The cathedral is one of the most iconic buildings in the world, attracting 13 million visitors yearly. For those who haven't visited, or those who have and want to relive the experience, 360 VISIO shared an immersive 360-degree look at the inside of the cathedral, which gives viewers the smallest glimpse of the sheer size and grandeur of the inside of the building.
The 360-degree tour offers a look at the inside of Notre Dame, with rows of seats placed on the checkered floor and surrounded by ornate pillars that hold up sweeping arches. A look up shows the carved vaulted ceilings, and the altar can be seen in the distance. Stained glass windows and chandeliers only add to the building's grandeur, including the famous rose windows, which can be seen in the back of the cathedral flanking the Great Organ.
Construction on Notre Dame began in 1163 and was completed in 1345, instantly becoming a pillar of Gothic architecture. During the French Revolution, the building was damaged, later undergoing renovations from 1844 to 1864. The building is the most visited monument in Europe and houses numerous religious artifacts and other works of art, several of which were saved after the blaze began.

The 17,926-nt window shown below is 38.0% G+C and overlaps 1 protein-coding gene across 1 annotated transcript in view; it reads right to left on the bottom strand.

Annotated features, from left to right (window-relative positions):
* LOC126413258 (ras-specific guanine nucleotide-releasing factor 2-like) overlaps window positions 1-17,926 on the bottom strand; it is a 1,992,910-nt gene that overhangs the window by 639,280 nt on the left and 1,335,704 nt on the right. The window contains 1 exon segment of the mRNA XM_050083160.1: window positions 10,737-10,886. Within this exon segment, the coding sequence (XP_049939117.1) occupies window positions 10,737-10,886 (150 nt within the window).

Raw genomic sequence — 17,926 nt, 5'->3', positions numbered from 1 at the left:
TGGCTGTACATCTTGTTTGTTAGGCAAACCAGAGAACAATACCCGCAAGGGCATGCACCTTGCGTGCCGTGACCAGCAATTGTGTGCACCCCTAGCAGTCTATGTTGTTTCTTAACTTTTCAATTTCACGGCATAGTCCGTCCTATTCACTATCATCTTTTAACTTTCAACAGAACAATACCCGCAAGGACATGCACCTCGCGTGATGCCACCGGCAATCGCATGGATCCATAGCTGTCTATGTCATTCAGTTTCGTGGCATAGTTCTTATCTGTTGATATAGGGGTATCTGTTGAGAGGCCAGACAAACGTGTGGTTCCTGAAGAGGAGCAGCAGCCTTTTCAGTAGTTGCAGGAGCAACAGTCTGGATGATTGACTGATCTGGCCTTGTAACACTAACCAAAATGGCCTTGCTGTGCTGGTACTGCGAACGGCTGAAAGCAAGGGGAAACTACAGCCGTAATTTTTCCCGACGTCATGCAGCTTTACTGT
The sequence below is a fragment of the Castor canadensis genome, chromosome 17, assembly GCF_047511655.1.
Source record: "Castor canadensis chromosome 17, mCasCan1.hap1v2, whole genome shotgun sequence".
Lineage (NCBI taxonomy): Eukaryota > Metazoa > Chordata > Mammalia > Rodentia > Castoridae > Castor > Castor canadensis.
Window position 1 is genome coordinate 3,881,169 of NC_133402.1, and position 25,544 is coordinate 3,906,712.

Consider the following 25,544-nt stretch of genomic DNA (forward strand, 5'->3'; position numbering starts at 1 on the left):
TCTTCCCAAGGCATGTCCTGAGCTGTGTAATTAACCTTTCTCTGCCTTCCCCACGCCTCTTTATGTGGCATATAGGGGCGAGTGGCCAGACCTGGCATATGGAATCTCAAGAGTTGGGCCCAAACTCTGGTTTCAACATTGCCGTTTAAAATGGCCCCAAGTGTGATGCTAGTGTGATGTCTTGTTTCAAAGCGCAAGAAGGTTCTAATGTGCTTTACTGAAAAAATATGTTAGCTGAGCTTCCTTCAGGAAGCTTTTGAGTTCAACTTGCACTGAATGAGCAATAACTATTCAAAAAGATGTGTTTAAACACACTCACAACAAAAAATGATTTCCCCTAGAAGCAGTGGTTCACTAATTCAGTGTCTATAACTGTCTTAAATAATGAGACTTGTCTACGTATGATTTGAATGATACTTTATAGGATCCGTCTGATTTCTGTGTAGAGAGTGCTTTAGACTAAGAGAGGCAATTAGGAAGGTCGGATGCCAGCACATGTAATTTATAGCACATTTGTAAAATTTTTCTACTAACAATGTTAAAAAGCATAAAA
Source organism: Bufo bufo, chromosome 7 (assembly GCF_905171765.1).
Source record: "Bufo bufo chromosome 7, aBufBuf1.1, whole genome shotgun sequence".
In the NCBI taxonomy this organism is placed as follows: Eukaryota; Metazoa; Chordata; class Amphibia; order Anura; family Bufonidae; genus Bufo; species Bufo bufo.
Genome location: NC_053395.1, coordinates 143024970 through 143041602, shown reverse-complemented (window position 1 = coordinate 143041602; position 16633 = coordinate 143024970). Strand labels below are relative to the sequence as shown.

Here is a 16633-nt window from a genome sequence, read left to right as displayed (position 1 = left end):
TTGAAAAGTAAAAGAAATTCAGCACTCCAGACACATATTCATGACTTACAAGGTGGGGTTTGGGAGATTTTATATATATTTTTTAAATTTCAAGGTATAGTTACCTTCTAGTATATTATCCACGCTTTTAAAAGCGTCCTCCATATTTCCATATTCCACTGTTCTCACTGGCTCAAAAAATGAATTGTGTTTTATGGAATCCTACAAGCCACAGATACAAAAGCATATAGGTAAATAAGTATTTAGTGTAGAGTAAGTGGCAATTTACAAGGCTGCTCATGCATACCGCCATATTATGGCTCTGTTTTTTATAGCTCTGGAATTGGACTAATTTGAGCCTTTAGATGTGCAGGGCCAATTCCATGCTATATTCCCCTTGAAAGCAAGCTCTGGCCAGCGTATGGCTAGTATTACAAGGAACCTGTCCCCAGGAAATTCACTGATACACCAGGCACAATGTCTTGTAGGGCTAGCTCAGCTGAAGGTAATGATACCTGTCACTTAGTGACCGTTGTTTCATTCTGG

Rescued artifacts include the Crown of Thorns, believed to have been worn by Jesus Christ on the cross, the Tunic of Saint Louis, which is said to have belonged to King Louis IX, and other works. The artifacts will be transferred to the Louvre Museum for safekeeping. The fate of other items, including a fragment of the True Cross, the cross that Jesus was crucified on, and one of the Holy Nails, believed to be from that cross, is unclear.
The fire broke out on Monday evening and was officially declared out on Tuesday morning, CBS News reports. An investigation is underway into the cause of the fire, though investigators are reportedly leaning towards the fire having been an accident. The blaze is believed to have started in the attic or on the roof of Notre Dame, which was covered in scaffolding as part of an extensive renovation.
The public prosecutor for Paris, Remy Heitz, said on Tuesday that investigators are "favoring the theory of an accident" and that around 50 people are taking part in a "long" and "complex" investigation into the fire.
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